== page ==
- each assessor has a fixed amount by which they score high or low, their bias \(b_a\).
- each assessor has a degree of consistency, the extent to which they award same mark to the same object on repeated assessments.

So when an assessor awards a score to an object, they give a score of \[ s_{ao} = v_o + b_a + \sigma_{ao} \varepsilon \] where \(v_o\) is the true value of the object, \(b_a\) is the bias of the assessor, \(\sigma_{ao}\) measures how consistently this assessor would score this object, and \(\varepsilon\) is a normal random variable of mean \(0\) and standard deviation \(1\).

As is the case with all statistical models, this is wrong; however, the assumptions are plausible for it to be useful.

We know what \(s_{ao}\); we want to find \(v_o\) and \(b_a\). But what about \(\sigma_{ao}\)?

This is something we also need to know in order to make good estimates for \(v_o\) and \(b_a\). But how can we know it?

One approach is simply to give up, and assume that they are all the same. In fact, if we do this, the method I'm going to describe here reduces to Fisher's method of incomplete block analysis.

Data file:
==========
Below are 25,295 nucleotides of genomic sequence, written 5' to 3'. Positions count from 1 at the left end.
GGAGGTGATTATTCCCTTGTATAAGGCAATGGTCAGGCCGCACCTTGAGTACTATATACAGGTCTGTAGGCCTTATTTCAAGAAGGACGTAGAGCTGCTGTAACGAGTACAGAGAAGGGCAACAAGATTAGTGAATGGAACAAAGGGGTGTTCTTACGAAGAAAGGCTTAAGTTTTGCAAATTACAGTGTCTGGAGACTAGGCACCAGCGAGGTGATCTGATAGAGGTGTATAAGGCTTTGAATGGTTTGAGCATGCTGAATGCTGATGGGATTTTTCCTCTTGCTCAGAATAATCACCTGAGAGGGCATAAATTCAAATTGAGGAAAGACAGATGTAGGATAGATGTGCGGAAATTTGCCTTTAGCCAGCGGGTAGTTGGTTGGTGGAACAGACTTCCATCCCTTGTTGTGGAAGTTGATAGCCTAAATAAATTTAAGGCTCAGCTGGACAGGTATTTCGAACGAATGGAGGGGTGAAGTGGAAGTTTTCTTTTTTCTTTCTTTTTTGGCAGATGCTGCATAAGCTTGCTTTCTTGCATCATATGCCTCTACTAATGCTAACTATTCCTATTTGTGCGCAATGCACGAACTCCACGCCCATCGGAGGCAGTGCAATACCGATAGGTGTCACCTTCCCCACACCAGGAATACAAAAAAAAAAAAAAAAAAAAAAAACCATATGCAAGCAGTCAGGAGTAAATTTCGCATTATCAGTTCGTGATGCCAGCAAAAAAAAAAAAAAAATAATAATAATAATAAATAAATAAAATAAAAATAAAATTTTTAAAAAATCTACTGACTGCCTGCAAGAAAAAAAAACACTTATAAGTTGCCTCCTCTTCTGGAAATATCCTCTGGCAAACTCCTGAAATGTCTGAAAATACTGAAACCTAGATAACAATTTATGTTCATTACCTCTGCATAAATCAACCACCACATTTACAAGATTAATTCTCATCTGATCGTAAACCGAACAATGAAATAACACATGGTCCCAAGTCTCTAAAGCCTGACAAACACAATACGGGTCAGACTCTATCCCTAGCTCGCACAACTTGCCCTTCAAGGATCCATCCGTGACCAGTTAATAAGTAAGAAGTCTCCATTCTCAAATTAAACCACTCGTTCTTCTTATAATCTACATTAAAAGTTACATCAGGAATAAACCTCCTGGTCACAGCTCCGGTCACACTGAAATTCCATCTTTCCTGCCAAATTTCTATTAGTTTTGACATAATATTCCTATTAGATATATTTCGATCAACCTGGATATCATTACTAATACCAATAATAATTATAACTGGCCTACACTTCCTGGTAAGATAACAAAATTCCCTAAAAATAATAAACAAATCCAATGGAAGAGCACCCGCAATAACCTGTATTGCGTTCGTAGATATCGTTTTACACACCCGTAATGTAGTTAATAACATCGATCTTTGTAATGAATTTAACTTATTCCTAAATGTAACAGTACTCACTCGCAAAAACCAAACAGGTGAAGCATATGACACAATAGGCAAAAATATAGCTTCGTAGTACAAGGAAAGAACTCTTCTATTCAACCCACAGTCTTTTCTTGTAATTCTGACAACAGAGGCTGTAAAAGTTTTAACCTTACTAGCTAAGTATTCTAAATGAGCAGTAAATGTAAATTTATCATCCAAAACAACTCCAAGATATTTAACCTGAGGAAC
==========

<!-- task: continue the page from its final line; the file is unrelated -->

Or we can try to give a plausible estimate of it, which will improve the values we find for \(v_o\) and \(b_a\).

There are a few possibilities even so.

- Prior information: do we already have reason to believe (from previous experience) that an assessor is likely to be very consistent or very inconsistent?
- Assessor experience: we assign smaller values of \(\sigma_{ao}\) in cases where we know that assessor \(a\) has lots of experience with the topic of object \(o\).
- We can ask the assessor to give a range of values rather than a specific score, and use that range to approximate \(\sigma_{ao}\).

However we arrive at this, we define \[ c_{ao} = \frac{1}{\sigma_{ao}^2} \] to be the confidence in assessor \(a\)'s score form object \(o\).

Then our task is to find a good approximation to each \(v_o\) and \(b_a\) (so we are calibrating the assessors) given the values of \(s_{ao}\) and \(\sigma_{ao}\) (which measures the confidence we have in the assessor's consistency, or reliability): this is the explanation I promised about for the name, calibration with confidence.

# The Algorithm

So, given the data \(s_{ao}\) and \(\sigma_{ao}\), we want to get the best possible estimate of each \(v_o\) and \(b_a\). One definition of what is best, which has the great advantage of being mathematically tractable, is the values of \(v_o\) and \(b_a\) which miminize \[ \sum c_{ao} (s_{ao} - v_o - v_b)^2. \] This gives higher weight to those contributions for which \(\sigma_{ao}\) is smaller.